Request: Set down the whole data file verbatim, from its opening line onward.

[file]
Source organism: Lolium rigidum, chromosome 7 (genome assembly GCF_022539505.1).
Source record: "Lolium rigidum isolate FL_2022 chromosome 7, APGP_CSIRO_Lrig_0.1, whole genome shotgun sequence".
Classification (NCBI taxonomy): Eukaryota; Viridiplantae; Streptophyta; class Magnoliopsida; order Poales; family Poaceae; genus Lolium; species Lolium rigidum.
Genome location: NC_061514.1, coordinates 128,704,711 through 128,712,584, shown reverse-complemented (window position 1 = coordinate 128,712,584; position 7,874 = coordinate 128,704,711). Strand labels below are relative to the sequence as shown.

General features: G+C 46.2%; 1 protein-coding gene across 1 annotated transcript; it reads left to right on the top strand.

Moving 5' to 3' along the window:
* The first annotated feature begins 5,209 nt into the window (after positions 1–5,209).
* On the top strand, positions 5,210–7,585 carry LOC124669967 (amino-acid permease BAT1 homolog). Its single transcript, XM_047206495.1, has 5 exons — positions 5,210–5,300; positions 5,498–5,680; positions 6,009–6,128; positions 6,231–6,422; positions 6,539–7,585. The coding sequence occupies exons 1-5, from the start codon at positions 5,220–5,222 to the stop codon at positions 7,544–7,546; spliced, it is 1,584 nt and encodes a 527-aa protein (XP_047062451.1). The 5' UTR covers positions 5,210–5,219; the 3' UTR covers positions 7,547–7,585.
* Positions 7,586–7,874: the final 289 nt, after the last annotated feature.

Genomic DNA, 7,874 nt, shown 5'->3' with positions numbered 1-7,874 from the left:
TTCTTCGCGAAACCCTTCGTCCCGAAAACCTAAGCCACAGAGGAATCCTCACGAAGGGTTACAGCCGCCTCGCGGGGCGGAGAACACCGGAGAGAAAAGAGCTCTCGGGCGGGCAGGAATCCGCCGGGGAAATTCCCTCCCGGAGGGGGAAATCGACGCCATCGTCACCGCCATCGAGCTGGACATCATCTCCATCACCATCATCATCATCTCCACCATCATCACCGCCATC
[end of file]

Source organism: Lolium rigidum, chromosome 7 (genome assembly GCF_022539505.1).
Source record: "Lolium rigidum isolate FL_2022 chromosome 7, APGP_CSIRO_Lrig_0.1, whole genome shotgun sequence".
Classification (NCBI taxonomy): Eukaryota; Viridiplantae; Streptophyta; class Magnoliopsida; order Poales; family Poaceae; genus Lolium; species Lolium rigidum.
Genome location: NC_061514.1, coordinates 128,704,711 through 128,712,584, shown reverse-complemented (window position 1 = coordinate 128,712,584; position 7,874 = coordinate 128,704,711). Strand labels below are relative to the sequence as shown.

General features: G+C 46.2%; 1 protein-coding gene across 1 annotated transcript; it reads left to right on the top strand.

Moving 5' to 3' along the window:
* The first annotated feature begins 5,209 nt into the window (after positions 1–5,209).
* On the top strand, positions 5,210–7,585 carry LOC124669967 (amino-acid permease BAT1 homolog). Its single transcript, XM_047206495.1, has 5 exons — positions 5,210–5,300; positions 5,498–5,680; positions 6,009–6,128; positions 6,231–6,422; positions 6,539–7,585. The coding sequence occupies exons 1-5, from the start codon at positions 5,220–5,222 to the stop codon at positions 7,544–7,546; spliced, it is 1,584 nt and encodes a 527-aa protein (XP_047062451.1). The 5' UTR covers positions 5,210–5,219; the 3' UTR covers positions 7,547–7,585.
* Positions 7,586–7,874: the final 289 nt, after the last annotated feature.

Genomic DNA, 7,874 nt, shown 5'->3' with positions numbered 1-7,874 from the left:
TTCTTCGCGAAACCCTTCGTCCCGAAAACCTAAGCCACAGAGGAATCCTCACGAAGGGTTACAGCCGCCTCGCGGGGCGGAGAACACCGGAGAGAAAAGAGCTCTCGGGCGGGCAGGAATCCGCCGGGGAAATTCCCTCCCGGAGGGGGAAATCGACGCCATCGTCACCGCCATCGAGCTGGACATCATCTCCATCACCATCATCATCATCTCCACCATCATCACCGCCATC